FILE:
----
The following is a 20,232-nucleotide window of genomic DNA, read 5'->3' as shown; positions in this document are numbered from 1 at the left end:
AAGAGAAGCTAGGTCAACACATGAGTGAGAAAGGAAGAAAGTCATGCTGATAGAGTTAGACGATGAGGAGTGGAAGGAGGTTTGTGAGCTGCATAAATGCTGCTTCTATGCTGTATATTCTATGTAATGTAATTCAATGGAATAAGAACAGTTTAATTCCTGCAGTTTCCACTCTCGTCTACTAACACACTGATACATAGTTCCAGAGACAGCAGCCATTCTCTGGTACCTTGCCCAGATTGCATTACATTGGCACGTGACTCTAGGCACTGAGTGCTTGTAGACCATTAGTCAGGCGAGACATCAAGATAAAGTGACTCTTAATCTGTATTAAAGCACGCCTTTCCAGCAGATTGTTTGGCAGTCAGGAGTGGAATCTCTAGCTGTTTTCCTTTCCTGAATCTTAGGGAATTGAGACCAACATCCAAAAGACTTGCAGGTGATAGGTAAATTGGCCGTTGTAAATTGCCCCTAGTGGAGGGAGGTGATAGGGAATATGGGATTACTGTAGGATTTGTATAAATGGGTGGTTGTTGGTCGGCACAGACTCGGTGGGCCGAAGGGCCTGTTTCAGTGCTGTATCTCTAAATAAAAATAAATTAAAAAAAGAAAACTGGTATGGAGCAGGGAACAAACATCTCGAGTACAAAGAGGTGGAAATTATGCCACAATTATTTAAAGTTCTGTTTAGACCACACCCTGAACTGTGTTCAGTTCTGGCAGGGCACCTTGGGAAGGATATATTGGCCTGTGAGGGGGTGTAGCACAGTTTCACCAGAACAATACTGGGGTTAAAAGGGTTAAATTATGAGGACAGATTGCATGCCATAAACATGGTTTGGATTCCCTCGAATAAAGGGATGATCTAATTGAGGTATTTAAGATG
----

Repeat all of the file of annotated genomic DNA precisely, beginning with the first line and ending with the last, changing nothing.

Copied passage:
The following is a 20,232-nucleotide window of genomic DNA, read 5'->3' as shown; positions in this document are numbered from 1 at the left end:
AAGAGAAGCTAGGTCAACACATGAGTGAGAAAGGAAGAAAGTCATGCTGATAGAGTTAGACGATGAGGAGTGGAAGGAGGTTTGTGAGCTGCATAAATGCTGCTTCTATGCTGTATATTCTATGTAATGTAATTCAATGGAATAAGAACAGTTTAATTCCTGCAGTTTCCACTCTCGTCTACTAACACACTGATACATAGTTCCAGAGACAGCAGCCATTCTCTGGTACCTTGCCCAGATTGCATTACATTGGCACGTGACTCTAGGCACTGAGTGCTTGTAGACCATTAGTCAGGCGAGACATCAAGATAAAGTGACTCTTAATCTGTATTAAAGCACGCCTTTCCAGCAGATTGTTTGGCAGTCAGGAGTGGAATCTCTAGCTGTTTTCCTTTCCTGAATCTTAGGGAATTGAGACCAACATCCAAAAGACTTGCAGGTGATAGGTAAATTGGCCGTTGTAAATTGCCCCTAGTGGAGGGAGGTGATAGGGAATATGGGATTACTGTAGGATTTGTATAAATGGGTGGTTGTTGGTCGGCACAGACTCGGTGGGCCGAAGGGCCTGTTTCAGTGCTGTATCTCTAAATAAAAATAAATTAAAAAAAGAAAACTGGTATGGAGCAGGGAACAAACATCTCGAGTACAAAGAGGTGGAAATTATGCCACAATTATTTAAAGTTCTGTTTAGACCACACCCTGAACTGTGTTCAGTTCTGGCAGGGCACCTTGGGAAGGATATATTGGCCTGTGAGGGGGTGTAGCACAGTTTCACCAGAACAATACTGGGGTTAAAAGGGTTAAATTATGAGGACAGATTGCATGCCATAAACATGGTTTGGATTCCCTCGAATAAAGGGATGATCTAATTGAGGTATTTAAGATG